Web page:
How Someone Who Had Never Read A Comic Book In Their Life Became A Graphic Novelist

Bellatorem Chapter 1

From Octavius Ra:

While I grew up watching fantasy movies like Lord of the Rings and Harry Potter, my true love has always been, and will never cease to be, Star Wars. Like most kids growing up in a small town, I wasn't really exposed to celebrity or artistic culture. The notion of becoming an actor or a writer was, at first, never on my radar.

I always enjoyed drama class in school and I probably should have attended an acting or film school for my higher education. But conservative, small town values led me into pre-med. It wasn't until a fluke chance landed me in some major brand commercials while I was teaching English abroad in South Korea that I realized that there are actual jobs for actors.

Fast forward a few years of boring grown-up jobs and acting in some random independent films; I found myself at a pivotal point in my life. I could continue to do unfulfilling acting jobs that paid little to nothing and which had scripts that were oh-so-uninspiring, or I could make my own movies. The problem? I had never written a movie in my life, and I was only interested in writing a movie that I wanted to watch, which did not necessarily mean one that I could financially produce.

So how did this turn into a graphic novel?

After six months of learning how to write the screenplay and actually writing its first through final drafts, I found myself with a script that would cost more than $100 million to make. That left some pretty big gaps in my strategy. The results were three days of frantically adding and messaging people on LinkedIn in hopes of some helpful counsel on making my screenplay into a film.

One gentleman by the name of Eddie Gamarra, a top literary manager at Gotham Group, recommended I make the screenplay into a short film or a graphic novel. The problem with the short film, I thought, was that it would still be very expensive. But with a graphic novel, I only needed my laptop and an illustrative partner.

The only issue was, I had never read a comic book in my life.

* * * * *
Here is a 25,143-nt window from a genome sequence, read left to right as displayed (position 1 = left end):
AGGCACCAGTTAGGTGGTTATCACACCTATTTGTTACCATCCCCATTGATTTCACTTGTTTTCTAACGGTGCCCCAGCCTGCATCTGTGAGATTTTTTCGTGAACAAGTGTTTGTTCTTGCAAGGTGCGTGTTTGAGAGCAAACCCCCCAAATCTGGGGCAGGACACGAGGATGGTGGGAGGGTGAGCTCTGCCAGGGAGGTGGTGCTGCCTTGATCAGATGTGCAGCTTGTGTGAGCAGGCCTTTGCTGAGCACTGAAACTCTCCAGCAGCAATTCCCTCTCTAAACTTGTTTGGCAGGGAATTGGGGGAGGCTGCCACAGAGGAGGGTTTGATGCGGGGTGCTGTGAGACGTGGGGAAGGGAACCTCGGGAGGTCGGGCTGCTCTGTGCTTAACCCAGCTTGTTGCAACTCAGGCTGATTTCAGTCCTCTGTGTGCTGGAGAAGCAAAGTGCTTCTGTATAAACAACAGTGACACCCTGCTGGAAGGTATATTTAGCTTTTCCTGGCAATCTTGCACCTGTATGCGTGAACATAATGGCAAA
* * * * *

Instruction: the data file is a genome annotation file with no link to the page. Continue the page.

So naturally, I thought to myself, if one were to write a comic book, one should actually read a comic book. While researching which comic book I should read first, I discovered that George Lucas had teamed up with Stan Lee at Marvel to do a screenplay adaptation of A New Hope into a comic book miniseries. As I read the first Star Wars comic book, I recognized that the dialogue and the visuals were identical to the movie's.

I realized that I could take my screenplay and adapt it in the same way, as either a comic book miniseries or graphic novel. The only thing I was missing: Stan Lee and Marvel had Ralph McQuarrie — so I needed my own concept artist. I found a brilliant one in Aleksandra Klepacka. Once we had developed some of the main characters, I was able to partner up with my sequential artist, Sandra Grygier.

So where are we now?

I have been working on my screenplay-turned-graphic novel for the past two years. So far, as well as having created 18 pieces of concept art, my team and I have completed chapter one (which is available digitally, in all its glory, on our website). And we are now about to launch a Kickstarter to fund chapter two.

Bellatorem is a fantasy set amidst a never-ending war between the righteous Monaki and the evil Serici, who wield unfathomable powers. In chapter one, we saw the beginning of the Sericis' return through their attempt to assassinate the Dragon Emperor. This event will turn the state of the universe into turmoil. But in chapter two, we will see the introduction of the story's hero, a freed slave who will rise up to fight the evil threat of the Serici.

Please be sure to check out our Kickstarter page.

Follow writer and creator Octavius Ra on Instagram @octaviusra or on his website

About Rich Johnston

Founder of Bleeding Cool. The longest-serving digital news reporter in the world, since 1992. Author of The Flying Friar, Holed Up, The Avengefuls, Doctor Who: Room With A Deja Vu, The Many Murders Of Miss Cranbourne, Chase Variant. Lives in South-West London, works from Blacks on Dean Street, shops at Piranha Comics. Father of two. Political cartoonist.

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